Business School

News

10 November 2017

The revelations of the respectable rich and famous’ ‘legal’ tax arrangements contained in the Paradise Papers are hardly a surprise, but outlawing tax havens wouldn’t work, says QUT Professor Pascalis Raimondos.

Professor Raimondos, head of QUT’s School of Economics and Finance, said some of the suggested alternatives were an activity-based taxation system between countries, the taxing of consolidated global profit, or a destination-based cash flow tax system.

“Tax havens offer a service for which there is high demand and if we closed one tax haven, 10 others would open,” Professor Raimondos said.

“This means we should focus our energy on making changes where they can have an impact, and in particular on the way that we tax multinational corporations.”

QUT Professor Pascalis Raimondos.

Professor Raimondos said activity-based taxation used a formula based on three tangibles: the number of employees, the assets, and the sales of a company to calculate the tax it should pay in a country.

“People, buildings and sales are difficult to hide – you can’t have 50 employees and say you’ve got only 10, and it is also easier for auditors to look at activity, than chase profit,” he said.

“Instead of trying to recover tax after profit has left the country, activity-based taxation could be the answer since it is used successfully in the United States where it was first instituted in the '70s to overcome the different tax laws between states.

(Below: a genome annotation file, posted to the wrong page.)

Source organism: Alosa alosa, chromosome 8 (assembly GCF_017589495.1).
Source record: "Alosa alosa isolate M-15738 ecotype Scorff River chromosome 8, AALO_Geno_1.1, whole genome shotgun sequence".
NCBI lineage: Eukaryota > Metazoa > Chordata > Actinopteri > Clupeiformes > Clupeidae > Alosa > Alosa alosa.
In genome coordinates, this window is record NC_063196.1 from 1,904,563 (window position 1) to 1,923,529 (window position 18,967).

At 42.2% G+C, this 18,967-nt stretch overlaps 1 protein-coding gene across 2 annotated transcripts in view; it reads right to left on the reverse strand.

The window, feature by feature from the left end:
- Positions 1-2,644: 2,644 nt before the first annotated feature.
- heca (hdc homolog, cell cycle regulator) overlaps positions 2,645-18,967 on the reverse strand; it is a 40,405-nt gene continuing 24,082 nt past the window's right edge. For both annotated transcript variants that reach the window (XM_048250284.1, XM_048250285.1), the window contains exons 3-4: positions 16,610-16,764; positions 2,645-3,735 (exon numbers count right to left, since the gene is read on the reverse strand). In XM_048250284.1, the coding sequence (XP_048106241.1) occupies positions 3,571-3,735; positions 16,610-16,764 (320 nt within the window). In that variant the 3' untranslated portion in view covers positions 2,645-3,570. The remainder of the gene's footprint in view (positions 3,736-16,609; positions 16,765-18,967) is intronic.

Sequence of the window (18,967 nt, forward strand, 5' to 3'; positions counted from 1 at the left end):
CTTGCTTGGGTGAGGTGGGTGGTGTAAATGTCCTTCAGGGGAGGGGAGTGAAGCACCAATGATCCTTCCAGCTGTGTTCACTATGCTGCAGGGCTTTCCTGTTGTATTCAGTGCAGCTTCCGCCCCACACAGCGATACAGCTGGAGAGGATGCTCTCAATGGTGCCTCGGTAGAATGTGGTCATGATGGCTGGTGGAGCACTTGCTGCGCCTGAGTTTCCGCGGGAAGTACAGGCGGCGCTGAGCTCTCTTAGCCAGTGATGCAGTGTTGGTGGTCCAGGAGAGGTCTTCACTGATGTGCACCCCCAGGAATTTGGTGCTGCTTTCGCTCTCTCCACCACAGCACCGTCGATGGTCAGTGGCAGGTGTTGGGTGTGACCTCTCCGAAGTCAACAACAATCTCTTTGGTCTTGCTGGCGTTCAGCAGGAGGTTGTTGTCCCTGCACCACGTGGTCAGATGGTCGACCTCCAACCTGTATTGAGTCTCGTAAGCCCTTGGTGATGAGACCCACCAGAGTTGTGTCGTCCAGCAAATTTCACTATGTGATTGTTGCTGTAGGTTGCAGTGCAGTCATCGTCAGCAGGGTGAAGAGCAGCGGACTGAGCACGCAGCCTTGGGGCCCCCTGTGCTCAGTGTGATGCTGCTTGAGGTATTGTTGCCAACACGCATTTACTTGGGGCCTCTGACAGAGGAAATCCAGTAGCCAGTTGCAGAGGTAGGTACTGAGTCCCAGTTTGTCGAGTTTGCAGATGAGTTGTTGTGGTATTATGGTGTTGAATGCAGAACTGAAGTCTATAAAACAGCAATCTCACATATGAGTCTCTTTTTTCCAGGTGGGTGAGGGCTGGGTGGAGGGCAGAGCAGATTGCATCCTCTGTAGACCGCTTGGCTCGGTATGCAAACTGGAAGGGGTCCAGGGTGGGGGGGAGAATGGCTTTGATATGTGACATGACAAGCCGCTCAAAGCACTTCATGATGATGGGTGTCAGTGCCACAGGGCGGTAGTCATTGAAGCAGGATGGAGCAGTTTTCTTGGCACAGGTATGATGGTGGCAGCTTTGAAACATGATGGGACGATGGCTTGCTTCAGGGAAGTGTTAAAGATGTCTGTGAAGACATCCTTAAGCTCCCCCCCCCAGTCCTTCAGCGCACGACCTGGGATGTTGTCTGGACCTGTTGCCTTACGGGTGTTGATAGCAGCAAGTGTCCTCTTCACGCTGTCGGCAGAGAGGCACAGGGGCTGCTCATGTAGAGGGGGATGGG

“Activity-based taxation system was used by countries which are federations such as the US and Canada.

“All these proposals demand some form of coordination and while this is easy to do within the EU (among member countries) or the US (among states), they cannot be implemented easily at the world level.

“The World Trade Organization could take that lead and try to coordinate a new international taxing system, but even then there would be non-WTO member countries that would not agree.

“Alternatively, without using any international coordination, there are also proposals out there where instead of taxing the profit that the multinational reports in a country, we should tax the sales they make within that country.

“This will be similar to a sales or value-added tax. The US Republican party put forward a so-called destination-based cash flow tax system in January this year.

“While the proposal was not implemented, there is a lot of traction in the policy debate about such a tax reform.”

QUT Media contacts: Nikki Widdowson, 07 3138 2999 or n.widdowson@qut.edu.au
After hours: Rose Trapnell, 0407 585 901 or media@qut.edu.au

 

 

 

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